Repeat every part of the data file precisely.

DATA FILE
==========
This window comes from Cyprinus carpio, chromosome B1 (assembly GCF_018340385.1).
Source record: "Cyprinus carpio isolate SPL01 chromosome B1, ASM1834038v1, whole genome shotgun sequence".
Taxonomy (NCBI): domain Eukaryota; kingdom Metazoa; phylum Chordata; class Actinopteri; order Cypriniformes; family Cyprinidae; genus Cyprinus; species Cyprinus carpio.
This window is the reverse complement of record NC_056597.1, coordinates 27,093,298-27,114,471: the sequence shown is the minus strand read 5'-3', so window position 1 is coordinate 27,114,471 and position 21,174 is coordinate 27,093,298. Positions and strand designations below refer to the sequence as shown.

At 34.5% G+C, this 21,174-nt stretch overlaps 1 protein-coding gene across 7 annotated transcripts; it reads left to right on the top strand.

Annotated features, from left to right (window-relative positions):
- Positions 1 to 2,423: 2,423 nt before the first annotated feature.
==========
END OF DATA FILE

This window comes from Cyprinus carpio, chromosome B1 (assembly GCF_018340385.1).
Source record: "Cyprinus carpio isolate SPL01 chromosome B1, ASM1834038v1, whole genome shotgun sequence".
Taxonomy (NCBI): domain Eukaryota; kingdom Metazoa; phylum Chordata; class Actinopteri; order Cypriniformes; family Cyprinidae; genus Cyprinus; species Cyprinus carpio.
This window is the reverse complement of record NC_056597.1, coordinates 27,093,298-27,114,471: the sequence shown is the minus strand read 5'-3', so window position 1 is coordinate 27,114,471 and position 21,174 is coordinate 27,093,298. Positions and strand designations below refer to the sequence as shown.

At 34.5% G+C, this 21,174-nt stretch overlaps 1 protein-coding gene across 7 annotated transcripts; it reads left to right on the top strand.

Annotated features, from left to right (window-relative positions):
- Positions 1 to 2,423: 2,423 nt before the first annotated feature.